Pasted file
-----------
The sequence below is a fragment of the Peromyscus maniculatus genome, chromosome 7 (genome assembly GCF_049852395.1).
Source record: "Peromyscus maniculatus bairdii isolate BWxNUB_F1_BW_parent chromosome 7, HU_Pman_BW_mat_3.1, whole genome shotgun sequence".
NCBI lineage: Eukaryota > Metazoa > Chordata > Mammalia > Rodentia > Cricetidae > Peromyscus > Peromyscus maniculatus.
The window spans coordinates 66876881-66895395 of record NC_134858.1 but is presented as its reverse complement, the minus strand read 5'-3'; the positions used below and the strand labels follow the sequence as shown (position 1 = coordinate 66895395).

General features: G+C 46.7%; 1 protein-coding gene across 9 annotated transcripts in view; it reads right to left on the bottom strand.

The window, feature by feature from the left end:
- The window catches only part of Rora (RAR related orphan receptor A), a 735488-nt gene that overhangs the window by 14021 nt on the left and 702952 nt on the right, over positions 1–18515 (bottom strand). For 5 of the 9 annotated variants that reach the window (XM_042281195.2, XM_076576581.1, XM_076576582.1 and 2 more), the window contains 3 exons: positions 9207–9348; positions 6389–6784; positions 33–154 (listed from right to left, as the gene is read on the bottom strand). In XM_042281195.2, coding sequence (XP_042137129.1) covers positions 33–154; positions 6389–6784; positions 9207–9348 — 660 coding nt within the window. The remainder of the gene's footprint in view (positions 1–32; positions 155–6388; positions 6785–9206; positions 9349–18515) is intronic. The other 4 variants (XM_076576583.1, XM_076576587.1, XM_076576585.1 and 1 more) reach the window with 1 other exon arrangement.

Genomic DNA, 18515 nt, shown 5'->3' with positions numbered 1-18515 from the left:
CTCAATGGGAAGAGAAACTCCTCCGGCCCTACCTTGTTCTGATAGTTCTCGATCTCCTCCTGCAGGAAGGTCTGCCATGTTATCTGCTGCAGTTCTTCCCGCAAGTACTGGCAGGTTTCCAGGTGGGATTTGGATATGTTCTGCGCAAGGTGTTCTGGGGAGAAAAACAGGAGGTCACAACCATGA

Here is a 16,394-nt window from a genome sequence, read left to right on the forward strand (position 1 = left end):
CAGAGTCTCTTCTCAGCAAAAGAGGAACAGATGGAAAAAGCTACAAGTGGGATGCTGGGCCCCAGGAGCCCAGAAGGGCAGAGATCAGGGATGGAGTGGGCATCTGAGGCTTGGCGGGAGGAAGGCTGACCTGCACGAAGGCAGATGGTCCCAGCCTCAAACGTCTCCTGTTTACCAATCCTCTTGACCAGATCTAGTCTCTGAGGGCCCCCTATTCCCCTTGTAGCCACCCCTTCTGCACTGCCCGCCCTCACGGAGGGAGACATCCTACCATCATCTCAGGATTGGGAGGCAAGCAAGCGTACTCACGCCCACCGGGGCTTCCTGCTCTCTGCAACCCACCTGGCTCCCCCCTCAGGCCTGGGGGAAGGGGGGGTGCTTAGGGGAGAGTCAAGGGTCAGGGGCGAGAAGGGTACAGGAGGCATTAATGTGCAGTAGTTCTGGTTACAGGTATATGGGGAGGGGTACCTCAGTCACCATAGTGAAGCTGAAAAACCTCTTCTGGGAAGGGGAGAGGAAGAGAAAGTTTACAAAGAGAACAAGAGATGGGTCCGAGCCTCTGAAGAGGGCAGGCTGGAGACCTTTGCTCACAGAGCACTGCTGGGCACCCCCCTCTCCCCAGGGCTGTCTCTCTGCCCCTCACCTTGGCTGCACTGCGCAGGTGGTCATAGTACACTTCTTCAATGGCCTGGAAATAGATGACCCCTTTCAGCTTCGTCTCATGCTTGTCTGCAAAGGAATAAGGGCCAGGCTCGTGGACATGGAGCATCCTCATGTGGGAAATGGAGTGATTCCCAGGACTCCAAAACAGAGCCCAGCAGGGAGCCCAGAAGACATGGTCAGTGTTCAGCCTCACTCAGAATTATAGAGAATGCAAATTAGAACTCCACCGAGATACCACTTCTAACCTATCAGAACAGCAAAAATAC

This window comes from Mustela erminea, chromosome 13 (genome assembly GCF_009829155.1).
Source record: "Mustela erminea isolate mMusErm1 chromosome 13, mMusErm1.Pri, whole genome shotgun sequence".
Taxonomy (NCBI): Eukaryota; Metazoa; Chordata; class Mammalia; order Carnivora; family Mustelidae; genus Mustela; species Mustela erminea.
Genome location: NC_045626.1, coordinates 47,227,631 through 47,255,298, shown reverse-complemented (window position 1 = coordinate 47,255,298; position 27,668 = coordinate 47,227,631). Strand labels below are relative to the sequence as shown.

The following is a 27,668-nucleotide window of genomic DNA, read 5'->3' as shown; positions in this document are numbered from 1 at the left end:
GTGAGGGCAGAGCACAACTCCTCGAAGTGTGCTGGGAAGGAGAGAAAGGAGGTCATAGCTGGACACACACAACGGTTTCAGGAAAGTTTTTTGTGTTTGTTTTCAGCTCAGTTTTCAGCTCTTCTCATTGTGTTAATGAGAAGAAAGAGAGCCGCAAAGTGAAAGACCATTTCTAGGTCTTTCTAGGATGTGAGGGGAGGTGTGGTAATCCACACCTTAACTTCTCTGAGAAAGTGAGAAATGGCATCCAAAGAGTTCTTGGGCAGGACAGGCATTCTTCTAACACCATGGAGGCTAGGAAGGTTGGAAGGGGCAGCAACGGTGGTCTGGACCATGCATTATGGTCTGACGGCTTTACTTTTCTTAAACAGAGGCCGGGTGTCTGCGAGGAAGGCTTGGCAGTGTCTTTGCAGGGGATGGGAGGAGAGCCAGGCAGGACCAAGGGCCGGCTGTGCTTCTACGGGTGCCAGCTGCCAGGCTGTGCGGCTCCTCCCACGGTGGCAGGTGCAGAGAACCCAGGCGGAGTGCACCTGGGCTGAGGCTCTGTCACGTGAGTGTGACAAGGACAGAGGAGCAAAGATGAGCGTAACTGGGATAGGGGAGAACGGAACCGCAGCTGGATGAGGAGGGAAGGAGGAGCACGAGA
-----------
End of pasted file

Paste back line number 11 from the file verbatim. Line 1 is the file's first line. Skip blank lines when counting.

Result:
CAGAGTCTCTTCTCAGCAAAAGAGGAACAGATGGAAAAAGCTACAAGTGGGATGCTGGGCCCCAGGAGCCCAGAAGGGCAGAGATCAGGGATGGAGTGGGCATCTGAGGCTTGGCGGGAGGAAGGCTGACCTGCACGAAGGCAGATGGTCCCAGCCTCAAACGTCTCCTGTTTACCAATCCTCTTGACCAGATCTAGTCTCTGAGGGCCCCCTATTCCCCTTGTAGCCACCCCTTCTGCACTGCCCGCCCTCACGGAGGGAGACATCCTACCATCATCTCAGGATTGGGAGGCAAGCAAGCGTACTCACGCCCACCGGGGCTTCCTGCTCTCTGCAACCCACCTGGCTCCCCCCTCAGGCCTGGGGGAAGGGGGGGTGCTTAGGGGAGAGTCAAGGGTCAGGGGCGAGAAGGGTACAGGAGGCATTAATGTGCAGTAGTTCTGGTTACAGGTATATGGGGAGGGGTACCTCAGTCACCATAGTGAAGCTGAAAAACCTCTTCTGGGAAGGGGAGAGGAAGAGAAAGTTTACAAAGAGAACAAGAGATGGGTCCGAGCCTCTGAAGAGGGCAGGCTGGAGACCTTTGCTCACAGAGCACTGCTGGGCACCCCCCTCTCCCCAGGGCTGTCTCTCTGCCCCTCACCTTGGCTGCACTGCGCAGGTGGTCATAGTACACTTCTTCAATGGCCTGGAAATAGATGACCCCTTTCAGCTTCGTCTCATGCTTGTCTGCAAAGGAATAAGGGCCAGGCTCGTGGACATGGAGCATCCTCATGTGGGAAATGGAGTGATTCCCAGGACTCCAAAACAGAGCCCAGCAGGGAGCCCAGAAGACATGGTCAGTGTTCAGCCTCACTCAGAATTATAGAGAATGCAAATTAGAACTCCACCGAGATACCACTTCTAACCTATCAGAACAGCAAAAATAC